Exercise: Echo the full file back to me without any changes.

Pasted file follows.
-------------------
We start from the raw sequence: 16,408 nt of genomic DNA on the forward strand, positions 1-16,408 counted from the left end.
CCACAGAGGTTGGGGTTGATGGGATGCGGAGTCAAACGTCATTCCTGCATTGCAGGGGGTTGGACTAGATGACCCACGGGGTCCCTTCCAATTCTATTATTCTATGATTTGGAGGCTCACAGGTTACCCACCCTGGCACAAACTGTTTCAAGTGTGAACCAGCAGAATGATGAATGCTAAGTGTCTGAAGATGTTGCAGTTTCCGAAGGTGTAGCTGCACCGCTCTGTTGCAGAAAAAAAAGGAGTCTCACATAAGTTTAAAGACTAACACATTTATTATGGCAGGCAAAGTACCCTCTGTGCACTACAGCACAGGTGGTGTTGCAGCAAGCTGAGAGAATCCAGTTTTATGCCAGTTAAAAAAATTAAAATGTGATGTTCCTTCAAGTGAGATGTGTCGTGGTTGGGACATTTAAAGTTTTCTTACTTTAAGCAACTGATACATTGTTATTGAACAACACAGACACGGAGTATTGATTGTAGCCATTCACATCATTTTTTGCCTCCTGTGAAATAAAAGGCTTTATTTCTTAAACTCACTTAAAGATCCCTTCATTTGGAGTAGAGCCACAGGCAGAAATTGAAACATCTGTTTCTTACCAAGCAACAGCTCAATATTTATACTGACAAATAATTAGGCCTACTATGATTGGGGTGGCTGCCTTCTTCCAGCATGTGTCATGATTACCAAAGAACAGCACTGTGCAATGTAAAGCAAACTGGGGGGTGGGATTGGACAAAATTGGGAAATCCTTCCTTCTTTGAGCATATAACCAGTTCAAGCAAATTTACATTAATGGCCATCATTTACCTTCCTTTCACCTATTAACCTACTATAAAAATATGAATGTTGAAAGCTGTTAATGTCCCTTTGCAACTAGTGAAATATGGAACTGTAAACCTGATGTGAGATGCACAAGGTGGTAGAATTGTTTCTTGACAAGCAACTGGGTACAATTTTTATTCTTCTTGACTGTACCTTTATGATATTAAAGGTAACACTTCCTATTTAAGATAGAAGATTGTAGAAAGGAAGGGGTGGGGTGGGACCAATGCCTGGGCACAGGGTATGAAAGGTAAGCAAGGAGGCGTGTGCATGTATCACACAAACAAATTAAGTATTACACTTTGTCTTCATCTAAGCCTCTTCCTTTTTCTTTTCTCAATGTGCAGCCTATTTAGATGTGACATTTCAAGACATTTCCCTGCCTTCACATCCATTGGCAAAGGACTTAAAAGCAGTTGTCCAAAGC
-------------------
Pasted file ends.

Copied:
We start from the raw sequence: 16,408 nt of genomic DNA on the forward strand, positions 1-16,408 counted from the left end.
CCACAGAGGTTGGGGTTGATGGGATGCGGAGTCAAACGTCATTCCTGCATTGCAGGGGGTTGGACTAGATGACCCACGGGGTCCCTTCCAATTCTATTATTCTATGATTTGGAGGCTCACAGGTTACCCACCCTGGCACAAACTGTTTCAAGTGTGAACCAGCAGAATGATGAATGCTAAGTGTCTGAAGATGTTGCAGTTTCCGAAGGTGTAGCTGCACCGCTCTGTTGCAGAAAAAAAAGGAGTCTCACATAAGTTTAAAGACTAACACATTTATTATGGCAGGCAAAGTACCCTCTGTGCACTACAGCACAGGTGGTGTTGCAGCAAGCTGAGAGAATCCAGTTTTATGCCAGTTAAAAAAATTAAAATGTGATGTTCCTTCAAGTGAGATGTGTCGTGGTTGGGACATTTAAAGTTTTCTTACTTTAAGCAACTGATACATTGTTATTGAACAACACAGACACGGAGTATTGATTGTAGCCATTCACATCATTTTTTGCCTCCTGTGAAATAAAAGGCTTTATTTCTTAAACTCACTTAAAGATCCCTTCATTTGGAGTAGAGCCACAGGCAGAAATTGAAACATCTGTTTCTTACCAAGCAACAGCTCAATATTTATACTGACAAATAATTAGGCCTACTATGATTGGGGTGGCTGCCTTCTTCCAGCATGTGTCATGATTACCAAAGAACAGCACTGTGCAATGTAAAGCAAACTGGGGGGTGGGATTGGACAAAATTGGGAAATCCTTCCTTCTTTGAGCATATAACCAGTTCAAGCAAATTTACATTAATGGCCATCATTTACCTTCCTTTCACCTATTAACCTACTATAAAAATATGAATGTTGAAAGCTGTTAATGTCCCTTTGCAACTAGTGAAATATGGAACTGTAAACCTGATGTGAGATGCACAAGGTGGTAGAATTGTTTCTTGACAAGCAACTGGGTACAATTTTTATTCTTCTTGACTGTACCTTTATGATATTAAAGGTAACACTTCCTATTTAAGATAGAAGATTGTAGAAAGGAAGGGGTGGGGTGGGACCAATGCCTGGGCACAGGGTATGAAAGGTAAGCAAGGAGGCGTGTGCATGTATCACACAAACAAATTAAGTATTACACTTTGTCTTCATCTAAGCCTCTTCCTTTTTCTTTTCTCAATGTGCAGCCTATTTAGATGTGACATTTCAAGACATTTCCCTGCCTTCACATCCATTGGCAAAGGACTTAAAAGCAGTTGTCCAAAGC